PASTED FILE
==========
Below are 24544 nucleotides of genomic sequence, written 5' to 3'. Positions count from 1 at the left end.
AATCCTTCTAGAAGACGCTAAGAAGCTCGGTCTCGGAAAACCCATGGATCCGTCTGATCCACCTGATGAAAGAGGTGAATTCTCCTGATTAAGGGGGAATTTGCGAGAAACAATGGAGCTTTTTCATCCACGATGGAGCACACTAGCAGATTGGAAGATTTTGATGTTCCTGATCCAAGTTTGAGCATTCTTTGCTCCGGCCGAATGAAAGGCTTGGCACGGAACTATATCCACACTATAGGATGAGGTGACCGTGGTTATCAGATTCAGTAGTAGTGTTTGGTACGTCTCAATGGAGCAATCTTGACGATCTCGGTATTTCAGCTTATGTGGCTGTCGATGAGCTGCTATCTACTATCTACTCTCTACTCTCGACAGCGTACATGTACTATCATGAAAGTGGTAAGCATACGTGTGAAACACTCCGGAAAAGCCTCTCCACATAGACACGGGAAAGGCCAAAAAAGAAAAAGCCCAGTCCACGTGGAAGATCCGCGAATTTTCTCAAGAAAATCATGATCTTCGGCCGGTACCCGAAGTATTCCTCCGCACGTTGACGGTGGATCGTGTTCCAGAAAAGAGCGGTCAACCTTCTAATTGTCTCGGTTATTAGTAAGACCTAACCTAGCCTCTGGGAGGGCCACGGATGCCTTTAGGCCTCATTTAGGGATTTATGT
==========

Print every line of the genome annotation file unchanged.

Below are 24544 nucleotides of genomic sequence, written 5' to 3'. Positions count from 1 at the left end.
AATCCTTCTAGAAGACGCTAAGAAGCTCGGTCTCGGAAAACCCATGGATCCGTCTGATCCACCTGATGAAAGAGGTGAATTCTCCTGATTAAGGGGGAATTTGCGAGAAACAATGGAGCTTTTTCATCCACGATGGAGCACACTAGCAGATTGGAAGATTTTGATGTTCCTGATCCAAGTTTGAGCATTCTTTGCTCCGGCCGAATGAAAGGCTTGGCACGGAACTATATCCACACTATAGGATGAGGTGACCGTGGTTATCAGATTCAGTAGTAGTGTTTGGTACGTCTCAATGGAGCAATCTTGACGATCTCGGTATTTCAGCTTATGTGGCTGTCGATGAGCTGCTATCTACTATCTACTCTCTACTCTCGACAGCGTACATGTACTATCATGAAAGTGGTAAGCATACGTGTGAAACACTCCGGAAAAGCCTCTCCACATAGACACGGGAAAGGCCAAAAAAGAAAAAGCCCAGTCCACGTGGAAGATCCGCGAATTTTCTCAAGAAAATCATGATCTTCGGCCGGTACCCGAAGTATTCCTCCGCACGTTGACGGTGGATCGTGTTCCAGAAAAGAGCGGTCAACCTTCTAATTGTCTCGGTTATTAGTAAGACCTAACCTAGCCTCTGGGAGGGCCACGGATGCCTTTAGGCCTCATTTAGGGATTTATGT